Re: i-memes and m-memes

Wade T.Smith (
Mon, 30 Aug 1999 12:58:01 -0400

Subject: Re: i-memes and m-memes
Date: Mon, 30 Aug 1999 12:58:01 -0400
From: "Wade T.Smith" <>
To: <>

>I've been talking about "encoding" all along.

I did read on, and I mean 'encoding' as well. It is my position that an
object contains no encoding whatsoever, that such encoding is part of the
culture and not part of the artefact. Remove the culture capable of
decoding an artefact, and the object lapses to the inert. This inertia is
not a result of its 'encodings' being unavailable to another culture, but
the loss of the encoding structure, which _is the culture itself_.

Maybe we need an operational fulcrum here under the plank 'symbol'. Or I
do. Again, in my simple mind game with myself, looking at my bathroom
scale, asking myself what information is in _that_ object, I came away
with none.

And I think this is unique to 'human culture'. Right now, I do not see
birdsong as cultural, but more as a behavioral artefact without an
encoding structure other than genetic, closely tied to territorial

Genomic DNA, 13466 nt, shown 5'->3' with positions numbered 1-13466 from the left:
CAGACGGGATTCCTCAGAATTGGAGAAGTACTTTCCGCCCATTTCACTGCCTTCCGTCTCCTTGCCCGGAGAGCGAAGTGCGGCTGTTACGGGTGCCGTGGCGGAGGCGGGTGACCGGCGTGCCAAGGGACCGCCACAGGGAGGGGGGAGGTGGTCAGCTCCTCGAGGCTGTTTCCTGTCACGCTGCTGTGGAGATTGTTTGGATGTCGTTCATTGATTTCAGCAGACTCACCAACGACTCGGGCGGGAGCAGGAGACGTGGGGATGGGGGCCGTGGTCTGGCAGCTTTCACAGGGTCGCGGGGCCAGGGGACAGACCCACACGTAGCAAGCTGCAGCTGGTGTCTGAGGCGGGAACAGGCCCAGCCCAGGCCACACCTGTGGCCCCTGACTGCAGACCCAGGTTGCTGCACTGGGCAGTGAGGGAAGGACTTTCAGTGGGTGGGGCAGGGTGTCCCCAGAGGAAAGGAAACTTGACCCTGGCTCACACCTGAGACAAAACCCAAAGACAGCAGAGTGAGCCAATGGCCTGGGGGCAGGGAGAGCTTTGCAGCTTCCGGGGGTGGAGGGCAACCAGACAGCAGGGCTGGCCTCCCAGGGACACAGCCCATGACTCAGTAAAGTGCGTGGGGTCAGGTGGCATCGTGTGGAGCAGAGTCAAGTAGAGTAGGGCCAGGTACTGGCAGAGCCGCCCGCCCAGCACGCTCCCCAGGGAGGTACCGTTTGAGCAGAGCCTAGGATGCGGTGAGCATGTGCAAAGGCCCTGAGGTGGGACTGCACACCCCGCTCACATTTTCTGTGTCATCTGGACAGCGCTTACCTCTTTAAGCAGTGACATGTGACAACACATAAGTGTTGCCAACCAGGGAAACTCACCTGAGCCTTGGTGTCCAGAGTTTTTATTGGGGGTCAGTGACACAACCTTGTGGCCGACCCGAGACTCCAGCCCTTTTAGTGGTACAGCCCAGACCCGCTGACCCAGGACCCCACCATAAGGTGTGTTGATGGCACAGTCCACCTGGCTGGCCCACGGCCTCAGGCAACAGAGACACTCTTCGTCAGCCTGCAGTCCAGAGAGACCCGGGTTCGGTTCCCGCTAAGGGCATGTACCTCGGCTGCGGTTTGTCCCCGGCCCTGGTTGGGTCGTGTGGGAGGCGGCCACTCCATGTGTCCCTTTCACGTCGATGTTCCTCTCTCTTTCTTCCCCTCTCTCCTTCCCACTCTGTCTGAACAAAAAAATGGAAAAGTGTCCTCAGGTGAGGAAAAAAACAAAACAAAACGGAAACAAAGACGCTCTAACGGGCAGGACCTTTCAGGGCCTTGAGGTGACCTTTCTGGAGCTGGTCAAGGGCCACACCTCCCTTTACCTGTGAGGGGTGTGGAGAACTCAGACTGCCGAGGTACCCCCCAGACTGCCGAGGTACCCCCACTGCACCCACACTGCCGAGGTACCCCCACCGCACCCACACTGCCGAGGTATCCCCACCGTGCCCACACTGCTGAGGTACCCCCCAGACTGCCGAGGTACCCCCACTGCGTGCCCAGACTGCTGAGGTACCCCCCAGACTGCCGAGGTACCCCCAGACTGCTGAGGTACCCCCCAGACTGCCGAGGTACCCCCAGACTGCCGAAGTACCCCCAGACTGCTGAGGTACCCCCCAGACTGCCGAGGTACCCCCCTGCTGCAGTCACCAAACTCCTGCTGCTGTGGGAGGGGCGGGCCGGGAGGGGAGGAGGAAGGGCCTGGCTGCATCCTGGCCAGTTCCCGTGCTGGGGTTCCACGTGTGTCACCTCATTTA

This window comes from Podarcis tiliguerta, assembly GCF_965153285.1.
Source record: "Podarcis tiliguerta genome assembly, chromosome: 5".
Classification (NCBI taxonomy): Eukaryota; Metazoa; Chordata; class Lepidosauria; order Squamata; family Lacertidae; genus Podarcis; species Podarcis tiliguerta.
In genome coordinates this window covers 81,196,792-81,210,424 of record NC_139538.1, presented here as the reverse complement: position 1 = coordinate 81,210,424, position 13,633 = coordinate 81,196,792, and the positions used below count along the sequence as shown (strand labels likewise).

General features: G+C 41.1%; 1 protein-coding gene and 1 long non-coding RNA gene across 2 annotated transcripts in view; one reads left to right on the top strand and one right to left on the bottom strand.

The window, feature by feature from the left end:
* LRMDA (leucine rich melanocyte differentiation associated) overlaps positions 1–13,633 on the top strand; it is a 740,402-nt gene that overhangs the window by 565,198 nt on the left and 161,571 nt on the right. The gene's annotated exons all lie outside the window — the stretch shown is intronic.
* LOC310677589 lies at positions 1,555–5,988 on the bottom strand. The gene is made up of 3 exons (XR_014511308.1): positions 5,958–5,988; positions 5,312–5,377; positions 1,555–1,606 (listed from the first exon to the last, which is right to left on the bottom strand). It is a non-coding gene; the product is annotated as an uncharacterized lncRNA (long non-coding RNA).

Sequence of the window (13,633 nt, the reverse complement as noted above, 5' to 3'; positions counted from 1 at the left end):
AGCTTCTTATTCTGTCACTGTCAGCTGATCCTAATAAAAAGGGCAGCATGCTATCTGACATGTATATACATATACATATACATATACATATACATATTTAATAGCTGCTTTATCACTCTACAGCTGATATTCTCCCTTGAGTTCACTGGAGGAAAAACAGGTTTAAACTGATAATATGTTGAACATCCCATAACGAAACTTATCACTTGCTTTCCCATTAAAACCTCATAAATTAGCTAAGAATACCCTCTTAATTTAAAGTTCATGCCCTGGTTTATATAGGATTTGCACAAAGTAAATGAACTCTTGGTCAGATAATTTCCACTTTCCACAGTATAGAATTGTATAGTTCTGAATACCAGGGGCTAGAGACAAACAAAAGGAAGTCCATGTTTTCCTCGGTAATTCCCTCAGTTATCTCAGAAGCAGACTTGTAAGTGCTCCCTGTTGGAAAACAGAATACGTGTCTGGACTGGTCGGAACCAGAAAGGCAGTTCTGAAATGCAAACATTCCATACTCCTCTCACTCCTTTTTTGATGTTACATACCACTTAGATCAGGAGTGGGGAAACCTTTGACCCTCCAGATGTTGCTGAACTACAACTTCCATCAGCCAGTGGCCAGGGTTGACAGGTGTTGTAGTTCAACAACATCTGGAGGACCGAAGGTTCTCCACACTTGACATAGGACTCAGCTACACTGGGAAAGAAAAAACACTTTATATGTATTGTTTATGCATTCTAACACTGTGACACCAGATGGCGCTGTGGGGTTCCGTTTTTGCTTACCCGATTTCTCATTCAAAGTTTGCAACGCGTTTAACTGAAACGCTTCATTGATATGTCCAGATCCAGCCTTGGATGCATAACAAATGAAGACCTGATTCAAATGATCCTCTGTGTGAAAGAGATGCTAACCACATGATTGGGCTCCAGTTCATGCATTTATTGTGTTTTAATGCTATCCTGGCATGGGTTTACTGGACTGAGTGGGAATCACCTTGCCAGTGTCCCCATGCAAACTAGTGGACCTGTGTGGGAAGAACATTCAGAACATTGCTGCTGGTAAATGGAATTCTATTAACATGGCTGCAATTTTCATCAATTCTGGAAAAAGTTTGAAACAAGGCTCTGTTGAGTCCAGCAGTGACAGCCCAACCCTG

imperatives and instincts, but, I am willing to be moved from that
position, if only definitionally, a la Blackmore.

>But you take "contains" too literally.

I _do_ take things literally. I appreciate it. It helps people like
myself, laymen without jargon, to understand things. The object itself,
to me, literally, contains no information, certainly not 'potential'
information, whatever that means, and certainly not a 'potential meme'
whatever that means as well. And, yes, I think it contains no 'encoding'
either. It may be, or contain, a symbol of this encoding, but if we have
to talk of behaviors being memetic, we need to see the behaviors
themselves as objects, and, since perfect behavior is impossible (in that
it is subject to the same replicative errors as are all objects in this
forensic universe), then the behaviors are themselves symbols of the

Because, if any object contains memes, then _all_ objects contain
'potential memes' and, well, such universality is nice, but hardly

- Wade

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